The simplest way to raise humidity is to invest a dollar or so into a spray bottle, fill it with plain water, and spritz some around the foliage on an as-needed basis. Don’t soak the tree; just a little spray in the air and across the leaves, enough to get the air slightly damp and let any residue on the leaves evaporate throughout the day to keep the humidity semi-stable.

Before you take this step, however, make sure you are watering the soil correctly. Moisture to the roots will always have more impact on a tree than moisture to the leaves will, and all the misting in the world won’t keep a tree from dying of drought.

It may sound complicated to get temperature and humidity just right to successfully grow lemons in the far north, but I promise you, it’s so easy once you have cracked the code. Figuring out the correct environment for these subtropical fruit trees is the hard part; achieving that environment is easy! (For more information about the lemon tree’s ideal growing environment, check out this FAQ article on how to grow potted lemon trees indoors.)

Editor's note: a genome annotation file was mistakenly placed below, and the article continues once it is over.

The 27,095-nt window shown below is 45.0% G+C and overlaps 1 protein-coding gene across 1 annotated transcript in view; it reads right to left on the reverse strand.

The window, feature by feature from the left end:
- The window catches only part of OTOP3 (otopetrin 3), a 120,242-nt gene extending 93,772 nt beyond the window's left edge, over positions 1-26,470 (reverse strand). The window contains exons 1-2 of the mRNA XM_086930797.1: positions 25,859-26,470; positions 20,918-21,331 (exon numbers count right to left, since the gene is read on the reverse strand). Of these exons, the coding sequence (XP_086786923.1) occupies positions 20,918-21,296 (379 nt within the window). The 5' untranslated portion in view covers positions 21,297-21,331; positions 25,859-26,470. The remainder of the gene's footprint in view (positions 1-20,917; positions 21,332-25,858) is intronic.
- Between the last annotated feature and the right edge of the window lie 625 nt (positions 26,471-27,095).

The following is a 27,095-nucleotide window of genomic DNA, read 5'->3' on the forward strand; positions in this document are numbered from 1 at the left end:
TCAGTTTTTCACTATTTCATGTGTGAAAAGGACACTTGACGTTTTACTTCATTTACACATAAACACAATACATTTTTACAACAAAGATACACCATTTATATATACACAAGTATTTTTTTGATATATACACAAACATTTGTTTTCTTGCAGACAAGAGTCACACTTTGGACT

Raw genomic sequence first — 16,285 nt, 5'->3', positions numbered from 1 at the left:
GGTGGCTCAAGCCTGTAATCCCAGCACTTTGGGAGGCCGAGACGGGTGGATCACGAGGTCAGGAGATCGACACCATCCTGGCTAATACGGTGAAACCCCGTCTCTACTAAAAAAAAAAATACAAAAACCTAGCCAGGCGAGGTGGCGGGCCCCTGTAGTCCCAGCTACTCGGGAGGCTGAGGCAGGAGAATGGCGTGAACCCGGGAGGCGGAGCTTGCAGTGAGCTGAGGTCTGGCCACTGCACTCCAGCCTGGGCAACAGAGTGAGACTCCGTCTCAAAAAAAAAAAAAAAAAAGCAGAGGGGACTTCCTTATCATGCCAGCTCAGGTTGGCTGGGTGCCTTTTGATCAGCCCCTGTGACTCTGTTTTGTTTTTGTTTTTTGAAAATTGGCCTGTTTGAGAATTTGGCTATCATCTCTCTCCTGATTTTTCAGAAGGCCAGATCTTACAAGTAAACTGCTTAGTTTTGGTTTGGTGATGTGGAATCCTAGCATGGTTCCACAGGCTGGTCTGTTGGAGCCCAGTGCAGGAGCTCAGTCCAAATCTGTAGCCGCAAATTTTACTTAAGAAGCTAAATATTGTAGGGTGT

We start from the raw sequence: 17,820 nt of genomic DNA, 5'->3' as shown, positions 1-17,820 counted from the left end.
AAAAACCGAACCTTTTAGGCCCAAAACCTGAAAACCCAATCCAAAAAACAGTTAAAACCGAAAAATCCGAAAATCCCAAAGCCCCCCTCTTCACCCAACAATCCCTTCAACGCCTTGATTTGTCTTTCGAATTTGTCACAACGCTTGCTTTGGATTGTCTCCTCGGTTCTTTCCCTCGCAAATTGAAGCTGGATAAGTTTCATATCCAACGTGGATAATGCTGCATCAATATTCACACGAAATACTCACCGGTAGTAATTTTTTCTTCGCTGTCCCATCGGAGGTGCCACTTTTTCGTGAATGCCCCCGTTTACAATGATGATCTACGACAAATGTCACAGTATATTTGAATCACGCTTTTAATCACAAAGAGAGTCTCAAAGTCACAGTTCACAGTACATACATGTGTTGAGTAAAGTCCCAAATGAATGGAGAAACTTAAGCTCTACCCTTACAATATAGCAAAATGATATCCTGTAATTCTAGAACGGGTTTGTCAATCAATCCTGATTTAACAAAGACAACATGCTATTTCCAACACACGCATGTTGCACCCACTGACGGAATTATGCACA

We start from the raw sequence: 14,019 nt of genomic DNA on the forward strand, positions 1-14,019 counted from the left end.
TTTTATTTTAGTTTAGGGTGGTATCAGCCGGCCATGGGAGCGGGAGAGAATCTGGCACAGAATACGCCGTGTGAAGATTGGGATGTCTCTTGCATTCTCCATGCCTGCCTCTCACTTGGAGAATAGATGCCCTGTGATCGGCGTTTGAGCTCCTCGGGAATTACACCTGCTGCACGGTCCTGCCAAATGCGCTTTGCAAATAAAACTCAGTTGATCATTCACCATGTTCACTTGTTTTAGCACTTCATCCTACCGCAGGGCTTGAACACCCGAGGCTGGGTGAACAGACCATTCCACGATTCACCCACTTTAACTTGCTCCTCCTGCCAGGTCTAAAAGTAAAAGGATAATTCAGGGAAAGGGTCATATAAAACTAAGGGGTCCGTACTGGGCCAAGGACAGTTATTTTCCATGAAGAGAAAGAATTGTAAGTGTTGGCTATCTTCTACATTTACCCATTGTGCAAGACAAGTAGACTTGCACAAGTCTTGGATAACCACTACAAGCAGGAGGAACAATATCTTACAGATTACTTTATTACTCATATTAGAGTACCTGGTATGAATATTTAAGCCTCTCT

There is a LOT more to growing windowsill lemon trees than just getting the temperature and humidity right… but without these two elements of success, your citrus gardening efforts aren’t going to go anywhere. Fortunately, the lemon tree is a very adaptable and forgiving tree, and as long as you put in a real effort to learn what it does and doesn’t like, it will reward you with longevity and lots of zesty fruit.

Interested in learning more about growing potted lemon trees indoors? Check out my book The Complete Mini-Guide to Growing Windowsill Lemon Trees: A Reference Manual for Northern-Zone Gardeners (available on Amazon along with its companion book The Complete Mini-Guide to Growing Windowsill Pomegranate Trees!) or read more excerpts here:

This post was originally published in 2022. The post has since been updated to keep information and links current.